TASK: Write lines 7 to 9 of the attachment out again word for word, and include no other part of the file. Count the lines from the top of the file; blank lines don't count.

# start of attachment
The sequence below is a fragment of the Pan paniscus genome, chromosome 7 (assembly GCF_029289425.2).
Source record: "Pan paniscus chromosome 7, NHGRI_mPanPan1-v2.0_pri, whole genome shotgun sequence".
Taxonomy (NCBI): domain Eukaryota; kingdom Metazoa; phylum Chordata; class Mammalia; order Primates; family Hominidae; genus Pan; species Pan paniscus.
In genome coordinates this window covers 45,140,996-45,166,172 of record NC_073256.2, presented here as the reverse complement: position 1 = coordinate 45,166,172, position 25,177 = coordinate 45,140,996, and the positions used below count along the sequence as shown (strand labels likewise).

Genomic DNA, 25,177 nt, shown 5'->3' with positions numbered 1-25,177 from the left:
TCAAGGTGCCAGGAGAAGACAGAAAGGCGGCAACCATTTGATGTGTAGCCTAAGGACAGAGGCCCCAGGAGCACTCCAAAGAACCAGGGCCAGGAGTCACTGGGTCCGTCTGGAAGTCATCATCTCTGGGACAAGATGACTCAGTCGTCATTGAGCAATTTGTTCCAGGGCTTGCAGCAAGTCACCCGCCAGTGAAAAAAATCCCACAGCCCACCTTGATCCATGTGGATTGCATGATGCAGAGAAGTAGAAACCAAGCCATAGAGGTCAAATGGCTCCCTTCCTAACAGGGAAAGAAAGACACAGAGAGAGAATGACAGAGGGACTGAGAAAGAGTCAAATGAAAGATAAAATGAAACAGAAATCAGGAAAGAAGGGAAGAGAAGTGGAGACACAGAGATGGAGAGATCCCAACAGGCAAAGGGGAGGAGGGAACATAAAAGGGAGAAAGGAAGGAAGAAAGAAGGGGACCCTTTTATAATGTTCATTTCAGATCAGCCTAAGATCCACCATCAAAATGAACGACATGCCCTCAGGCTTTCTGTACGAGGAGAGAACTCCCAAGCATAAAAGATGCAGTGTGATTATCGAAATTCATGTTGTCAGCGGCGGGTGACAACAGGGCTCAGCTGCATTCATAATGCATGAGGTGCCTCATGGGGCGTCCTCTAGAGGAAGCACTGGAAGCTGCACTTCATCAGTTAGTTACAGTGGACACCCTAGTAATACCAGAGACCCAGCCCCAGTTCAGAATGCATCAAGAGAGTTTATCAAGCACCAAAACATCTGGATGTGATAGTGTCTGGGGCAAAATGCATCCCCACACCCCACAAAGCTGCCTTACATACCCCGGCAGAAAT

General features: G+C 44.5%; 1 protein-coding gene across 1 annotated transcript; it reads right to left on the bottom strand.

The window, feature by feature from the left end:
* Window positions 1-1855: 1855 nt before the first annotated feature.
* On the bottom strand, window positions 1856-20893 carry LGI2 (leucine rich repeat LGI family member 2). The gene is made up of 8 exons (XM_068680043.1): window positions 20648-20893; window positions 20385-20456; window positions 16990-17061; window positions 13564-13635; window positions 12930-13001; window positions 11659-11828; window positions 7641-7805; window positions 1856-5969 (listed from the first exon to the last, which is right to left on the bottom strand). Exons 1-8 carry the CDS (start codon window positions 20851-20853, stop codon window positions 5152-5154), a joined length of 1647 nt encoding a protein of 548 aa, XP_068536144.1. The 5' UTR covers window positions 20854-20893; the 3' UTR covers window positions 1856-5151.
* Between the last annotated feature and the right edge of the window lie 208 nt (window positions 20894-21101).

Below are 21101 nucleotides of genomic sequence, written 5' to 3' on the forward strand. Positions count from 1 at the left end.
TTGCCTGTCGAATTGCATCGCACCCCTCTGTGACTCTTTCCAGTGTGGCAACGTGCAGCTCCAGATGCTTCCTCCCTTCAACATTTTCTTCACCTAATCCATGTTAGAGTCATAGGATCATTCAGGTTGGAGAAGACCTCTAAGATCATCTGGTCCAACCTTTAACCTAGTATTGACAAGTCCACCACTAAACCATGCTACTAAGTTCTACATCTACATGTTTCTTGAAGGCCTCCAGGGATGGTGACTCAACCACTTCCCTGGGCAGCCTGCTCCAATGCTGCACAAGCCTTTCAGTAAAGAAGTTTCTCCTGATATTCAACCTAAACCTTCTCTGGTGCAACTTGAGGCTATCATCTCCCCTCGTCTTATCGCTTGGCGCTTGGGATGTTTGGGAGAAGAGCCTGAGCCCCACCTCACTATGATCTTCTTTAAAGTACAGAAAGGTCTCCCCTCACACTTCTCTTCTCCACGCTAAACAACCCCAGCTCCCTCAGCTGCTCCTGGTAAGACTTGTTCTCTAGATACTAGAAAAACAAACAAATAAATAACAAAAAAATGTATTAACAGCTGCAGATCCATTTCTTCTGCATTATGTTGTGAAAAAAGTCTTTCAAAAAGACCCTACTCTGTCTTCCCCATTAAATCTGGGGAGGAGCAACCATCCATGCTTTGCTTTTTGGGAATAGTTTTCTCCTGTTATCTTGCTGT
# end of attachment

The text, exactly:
General features: G+C 44.5%; 1 protein-coding gene across 1 annotated transcript; it reads right to left on the bottom strand.

The window, feature by feature from the left end:
* Window positions 1-1855: 1855 nt before the first annotated feature.